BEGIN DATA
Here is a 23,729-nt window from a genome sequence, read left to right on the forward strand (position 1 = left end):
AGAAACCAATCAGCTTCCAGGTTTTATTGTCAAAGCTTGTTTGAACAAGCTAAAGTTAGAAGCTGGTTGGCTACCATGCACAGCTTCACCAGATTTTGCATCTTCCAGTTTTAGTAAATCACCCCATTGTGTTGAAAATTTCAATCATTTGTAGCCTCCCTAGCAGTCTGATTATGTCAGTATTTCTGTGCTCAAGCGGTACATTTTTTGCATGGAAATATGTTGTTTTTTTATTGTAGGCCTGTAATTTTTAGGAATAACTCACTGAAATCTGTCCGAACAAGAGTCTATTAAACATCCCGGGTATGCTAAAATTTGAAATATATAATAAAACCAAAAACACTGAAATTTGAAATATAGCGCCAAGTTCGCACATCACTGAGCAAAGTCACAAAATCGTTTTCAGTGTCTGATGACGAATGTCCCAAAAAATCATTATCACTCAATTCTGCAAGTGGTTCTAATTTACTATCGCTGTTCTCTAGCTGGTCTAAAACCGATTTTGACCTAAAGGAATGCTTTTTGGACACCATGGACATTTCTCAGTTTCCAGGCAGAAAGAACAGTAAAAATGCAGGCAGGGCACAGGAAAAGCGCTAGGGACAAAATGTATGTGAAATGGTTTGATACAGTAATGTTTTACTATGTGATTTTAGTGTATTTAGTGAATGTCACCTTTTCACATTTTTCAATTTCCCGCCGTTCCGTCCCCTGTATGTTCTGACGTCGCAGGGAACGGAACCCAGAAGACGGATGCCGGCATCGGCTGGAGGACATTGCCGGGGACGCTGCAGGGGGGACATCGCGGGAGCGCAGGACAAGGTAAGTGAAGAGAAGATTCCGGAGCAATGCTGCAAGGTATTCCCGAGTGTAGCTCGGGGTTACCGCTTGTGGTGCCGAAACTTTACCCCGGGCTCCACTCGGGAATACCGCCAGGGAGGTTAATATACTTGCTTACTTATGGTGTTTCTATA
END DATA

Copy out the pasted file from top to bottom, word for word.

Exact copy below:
Here is a 23,729-nt window from a genome sequence, read left to right on the forward strand (position 1 = left end):
AGAAACCAATCAGCTTCCAGGTTTTATTGTCAAAGCTTGTTTGAACAAGCTAAAGTTAGAAGCTGGTTGGCTACCATGCACAGCTTCACCAGATTTTGCATCTTCCAGTTTTAGTAAATCACCCCATTGTGTTGAAAATTTCAATCATTTGTAGCCTCCCTAGCAGTCTGATTATGTCAGTATTTCTGTGCTCAAGCGGTACATTTTTTGCATGGAAATATGTTGTTTTTTTATTGTAGGCCTGTAATTTTTAGGAATAACTCACTGAAATCTGTCCGAACAAGAGTCTATTAAACATCCCGGGTATGCTAAAATTTGAAATATATAATAAAACCAAAAACACTGAAATTTGAAATATAGCGCCAAGTTCGCACATCACTGAGCAAAGTCACAAAATCGTTTTCAGTGTCTGATGACGAATGTCCCAAAAAATCATTATCACTCAATTCTGCAAGTGGTTCTAATTTACTATCGCTGTTCTCTAGCTGGTCTAAAACCGATTTTGACCTAAAGGAATGCTTTTTGGACACCATGGACATTTCTCAGTTTCCAGGCAGAAAGAACAGTAAAAATGCAGGCAGGGCACAGGAAAAGCGCTAGGGACAAAATGTATGTGAAATGGTTTGATACAGTAATGTTTTACTATGTGATTTTAGTGTATTTAGTGAATGTCACCTTTTCACATTTTTCAATTTCCCGCCGTTCCGTCCCCTGTATGTTCTGACGTCGCAGGGAACGGAACCCAGAAGACGGATGCCGGCATCGGCTGGAGGACATTGCCGGGGACGCTGCAGGGGGGACATCGCGGGAGCGCAGGACAAGGTAAGTGAAGAGAAGATTCCGGAGCAATGCTGCAAGGTATTCCCGAGTGTAGCTCGGGGTTACCGCTTGTGGTGCCGAAACTTTACCCCGGGCTCCACTCGGGAATACCGCCAGGGAGGTTAATATACTTGCTTACTTATGGTGTTTCTATA